The Livermore Valley Winegrowers Association barrel tasting weekend took place March 23 and 24. Saturday’s barrel tasting crowds were far larger than Sunday’s.

The first tasting this year began at Rodrigue Molyneaux, where the welcoming garden seating was conducive to hanging out and enjoying some 2018 Pinot Blanc or perhaps some Cabernet Franc. This was the most educational on the Painted Barrel Trail. Three samples of vintage 2018 Merlot from Thatcher Bay Vineyard were served from new Medium+ toast French barrels, new Medium+ Hungarian barrels and neutral American oak. The different flavors imparted by the oak were vividly apparent, with the French being the most toasty and round, the Hungarian being the most spicy and inTrusive and the American oak barrel, being neutral, let the fruit be itself. For such a young wine, it certainly has wonderful Merlot character.

There should be more good Merlot in Livermore. There’s no reason winemakers across the board can’t make better Merlot: the climate is actually quite right for it here. There’s a reason it’s the dominant grape on the Right Bank of Bordeaux, and why so many Bordeaux vineyards contain a significant proportion of Merlot, even if Cabernet is the dominant part of their blend, as in Chateau Lafite. St. Emilion and Pomeral are typically 100% Merlot. Did you know that Merlot is the most widely planted grape throughout France, with double the acreage of Cabernet Sauvignon? In fact, while we’re on topic, what’s the second most widely planted red in France? You’d be right if you said Grenache.

Merlot is much less a fan of heat than Cabernet Sauvignon. That means it doesn’t need as much heat to mature and can generally get riper sooner during less than ideal conditions. Because its tannins are softer and it tends to exhibit a more attractive and accessible fruit profile, Bordeaux style blends really benefit from ample doses of Merlot, especially in cooler vintages when Cabernet struggles to get out of its dark, green monster tannic funk. There’s a reason Wente planted a lot of Merlot here in Livermore. And yet, Cabernet Sauvignon seems to be the preferred darling here, even if it’s perhaps not the best suited to many of the sites that are trying to grow it.

Much can be said about Ghielmetti Vineyard, but one thing is certain: it can produce some stunning Cabernet in Livermore. At Steven Kent Winery, barrel samples of the 2017 Ghielmetti Cabernet was completely swoonworthy, even after falling in love with the already bottled and available 2018 Albarino and Grenache Rosé from RagBag WineWorks, Steven and Aidan Mirassou’s new playground for grapes. They also offer a rocking Sangiovese under screwcap that’s fresh and accessible. Not sure why they call it “Amphora,” when it’s done in a mix of new and used oak barrels, but the label sure is gorgeous.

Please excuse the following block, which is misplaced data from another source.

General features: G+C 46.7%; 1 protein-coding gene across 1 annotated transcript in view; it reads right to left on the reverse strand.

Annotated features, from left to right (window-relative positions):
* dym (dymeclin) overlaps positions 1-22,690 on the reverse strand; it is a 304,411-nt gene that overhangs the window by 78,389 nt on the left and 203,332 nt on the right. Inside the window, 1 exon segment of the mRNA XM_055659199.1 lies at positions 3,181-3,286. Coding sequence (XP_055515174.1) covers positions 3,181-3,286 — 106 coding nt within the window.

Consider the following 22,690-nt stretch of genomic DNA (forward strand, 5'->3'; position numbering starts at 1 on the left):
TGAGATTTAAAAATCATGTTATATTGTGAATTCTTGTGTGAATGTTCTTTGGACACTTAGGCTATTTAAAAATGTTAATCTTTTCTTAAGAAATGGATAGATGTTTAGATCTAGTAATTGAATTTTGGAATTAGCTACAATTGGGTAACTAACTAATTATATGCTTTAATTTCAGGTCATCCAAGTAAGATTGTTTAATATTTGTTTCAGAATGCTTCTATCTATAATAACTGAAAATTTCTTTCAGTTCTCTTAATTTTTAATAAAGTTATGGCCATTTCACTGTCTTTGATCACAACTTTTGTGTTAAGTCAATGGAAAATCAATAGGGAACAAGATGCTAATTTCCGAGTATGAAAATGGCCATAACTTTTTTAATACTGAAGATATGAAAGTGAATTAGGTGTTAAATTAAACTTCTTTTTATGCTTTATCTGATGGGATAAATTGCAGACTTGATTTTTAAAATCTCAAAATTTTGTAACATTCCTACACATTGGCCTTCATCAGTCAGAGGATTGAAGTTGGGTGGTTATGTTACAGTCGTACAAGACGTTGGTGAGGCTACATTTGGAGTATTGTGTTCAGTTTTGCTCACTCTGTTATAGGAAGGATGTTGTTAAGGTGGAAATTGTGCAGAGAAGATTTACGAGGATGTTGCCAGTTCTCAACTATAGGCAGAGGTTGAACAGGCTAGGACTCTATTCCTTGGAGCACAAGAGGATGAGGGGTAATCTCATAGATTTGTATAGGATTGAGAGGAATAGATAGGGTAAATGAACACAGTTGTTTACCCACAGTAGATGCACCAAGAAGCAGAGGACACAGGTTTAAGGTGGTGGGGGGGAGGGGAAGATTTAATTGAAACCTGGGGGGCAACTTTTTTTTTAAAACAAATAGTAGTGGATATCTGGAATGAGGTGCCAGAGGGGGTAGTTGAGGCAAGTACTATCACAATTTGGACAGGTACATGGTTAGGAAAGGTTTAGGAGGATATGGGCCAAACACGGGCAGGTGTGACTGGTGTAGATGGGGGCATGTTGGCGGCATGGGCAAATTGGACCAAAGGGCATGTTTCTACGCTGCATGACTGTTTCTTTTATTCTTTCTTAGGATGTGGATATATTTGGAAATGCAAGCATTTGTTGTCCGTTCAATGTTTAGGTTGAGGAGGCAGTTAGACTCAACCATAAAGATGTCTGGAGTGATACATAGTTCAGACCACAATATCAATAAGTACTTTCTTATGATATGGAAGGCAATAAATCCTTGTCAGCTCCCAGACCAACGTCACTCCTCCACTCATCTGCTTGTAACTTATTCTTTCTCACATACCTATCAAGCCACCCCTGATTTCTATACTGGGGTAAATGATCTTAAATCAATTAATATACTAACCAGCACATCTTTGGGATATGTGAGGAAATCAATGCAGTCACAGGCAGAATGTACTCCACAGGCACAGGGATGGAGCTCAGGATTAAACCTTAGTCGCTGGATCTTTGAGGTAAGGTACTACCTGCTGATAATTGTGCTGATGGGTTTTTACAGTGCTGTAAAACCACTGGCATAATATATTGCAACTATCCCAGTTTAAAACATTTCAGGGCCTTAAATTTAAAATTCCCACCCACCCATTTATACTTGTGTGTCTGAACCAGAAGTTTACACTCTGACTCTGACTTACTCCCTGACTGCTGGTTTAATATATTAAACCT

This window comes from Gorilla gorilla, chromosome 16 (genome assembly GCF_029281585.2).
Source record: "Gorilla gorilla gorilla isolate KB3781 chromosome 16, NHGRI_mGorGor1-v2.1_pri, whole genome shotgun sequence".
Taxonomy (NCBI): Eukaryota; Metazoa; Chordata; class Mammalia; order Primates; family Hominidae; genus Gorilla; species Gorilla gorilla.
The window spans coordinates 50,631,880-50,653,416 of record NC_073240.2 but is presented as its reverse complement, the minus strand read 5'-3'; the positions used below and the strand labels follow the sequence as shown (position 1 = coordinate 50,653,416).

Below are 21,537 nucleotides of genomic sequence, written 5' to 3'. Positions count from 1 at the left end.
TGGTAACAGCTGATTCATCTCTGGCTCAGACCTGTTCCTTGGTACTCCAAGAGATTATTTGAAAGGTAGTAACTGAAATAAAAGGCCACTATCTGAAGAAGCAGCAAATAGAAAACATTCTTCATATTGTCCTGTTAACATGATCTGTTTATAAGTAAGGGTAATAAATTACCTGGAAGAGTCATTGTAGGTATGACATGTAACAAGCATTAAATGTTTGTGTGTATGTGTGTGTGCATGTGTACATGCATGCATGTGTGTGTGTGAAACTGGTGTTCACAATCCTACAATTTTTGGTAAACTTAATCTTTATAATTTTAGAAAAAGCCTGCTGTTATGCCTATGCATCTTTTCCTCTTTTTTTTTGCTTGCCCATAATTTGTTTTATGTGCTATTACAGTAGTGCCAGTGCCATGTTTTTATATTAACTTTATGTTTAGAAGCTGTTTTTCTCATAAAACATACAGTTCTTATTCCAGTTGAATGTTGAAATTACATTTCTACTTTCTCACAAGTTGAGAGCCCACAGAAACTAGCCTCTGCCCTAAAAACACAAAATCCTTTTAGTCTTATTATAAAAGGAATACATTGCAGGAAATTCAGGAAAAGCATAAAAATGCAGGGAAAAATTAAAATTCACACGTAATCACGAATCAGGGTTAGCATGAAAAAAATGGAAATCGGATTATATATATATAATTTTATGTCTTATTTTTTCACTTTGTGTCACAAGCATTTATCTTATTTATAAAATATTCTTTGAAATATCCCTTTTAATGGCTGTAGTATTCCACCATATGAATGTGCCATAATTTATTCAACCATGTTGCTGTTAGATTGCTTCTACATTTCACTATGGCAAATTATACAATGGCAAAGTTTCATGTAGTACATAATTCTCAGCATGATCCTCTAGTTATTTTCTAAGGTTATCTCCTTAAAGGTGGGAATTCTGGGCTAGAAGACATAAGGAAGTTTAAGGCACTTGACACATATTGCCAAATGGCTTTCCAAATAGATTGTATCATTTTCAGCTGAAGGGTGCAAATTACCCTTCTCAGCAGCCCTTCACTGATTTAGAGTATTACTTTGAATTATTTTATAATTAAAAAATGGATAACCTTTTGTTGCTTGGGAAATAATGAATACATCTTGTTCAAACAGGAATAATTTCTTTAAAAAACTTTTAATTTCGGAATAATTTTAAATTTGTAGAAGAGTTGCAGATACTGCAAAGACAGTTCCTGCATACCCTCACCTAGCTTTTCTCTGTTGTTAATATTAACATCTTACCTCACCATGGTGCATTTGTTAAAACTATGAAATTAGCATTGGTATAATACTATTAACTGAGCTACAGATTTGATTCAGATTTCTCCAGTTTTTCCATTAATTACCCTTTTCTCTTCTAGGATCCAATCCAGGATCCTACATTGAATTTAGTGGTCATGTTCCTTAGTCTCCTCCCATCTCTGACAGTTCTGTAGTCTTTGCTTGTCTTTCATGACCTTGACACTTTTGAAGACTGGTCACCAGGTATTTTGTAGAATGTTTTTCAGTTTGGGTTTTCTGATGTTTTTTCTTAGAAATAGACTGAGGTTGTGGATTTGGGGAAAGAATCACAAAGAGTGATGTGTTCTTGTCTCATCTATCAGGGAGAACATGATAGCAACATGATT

Back to the SKW Cabs, though. So impressed were we all with that 2017 SKW Ghielmetti Cabernet, with its alluring scents of cedar, dark cherry and cassis, along with its silky, otherworldly texture, that it became the benchmark against which all others were subconsciously or otherwise, measured. The 2018 barrel sample of Ghielmetti Cabernet showed the cool, slow hand of that forever lasting vintage, offering more savory and red notes than the much riper 2017. They were also pouring the newly released 2016 Ghielmetti Cabernet: again, a cooler year with, plenty of depth that’s just not ready to reveal itself quite yet. The 2014 Smith Ranch Cabernet, though, was showing beautifully. The 2011 Lineage, another relatively cool and challenging vintage, is just now beginning to really mellow out.

At the 3 Steves, the crowd was energetic, with lots of families picnicking, enjoying the food truck and the unspoiled verdant views. We sampled a fantastic Cabernet Franc from barrel, as well as a 2017 estate Cabernet Sauvignon, that was more on the lean, red fruited side, most likely owing to the site. Steve Burman shared some amazing Grenache Blanc from a club member’s vineyard in Danville, with a beautiful label and equally beautiful back story. The club member’s vineyard also has some Pinot Gris, which the birds helped themselves to last year, but Steve thinks it’s some of the best PG fruit he’s ever tasted. Perhaps that story will have a new and improved chapter later this year.

We stopped at several other wineries, where we tasted wines that have spent too long a time in barrel.

We shopped and spent money at Charles R, where the vendors were fun and engaging, and Dick and Bonnie always have a story you won’t hear anywhere else. We talked with some of their friends about the sudden and surprising closure of the Wente restaurant on Arroyo, which is apparently being reimagined as a tapas place. Perhaps something more along the lines of the Murietta’s Well model.

Along the way, we experienced the extreme generosity of folks who would not allow us to taste their wines from the GoVino plastic sippy cups that have become standard issue at wine events.

Upcoming: Terra Mia Wine Dinner at 3 Steves, April 11

If you’ve not yet seen the most recent transformation of the 3 Steves former barrel room, come out for Chef Antonio Inguscio’s wine dinner on April 11. There are still seats available for a gourmet five-course food and wine party, to be served by the friendly staff of Terra Mia restaurant at 3 Steves Winery. Priced at $95 per person, $85 for wine club members. Seating is very limited, so make arrangements now if you want in. The most recent Terra Mia wine dinner featuring wines from Cuda Ridge, was amazing. Mangia, mangia!

Make a reservation at squareup.com/store/3-steves-winery, call 925-364-4889, or email 3Steves: info@3StevesWinery.com.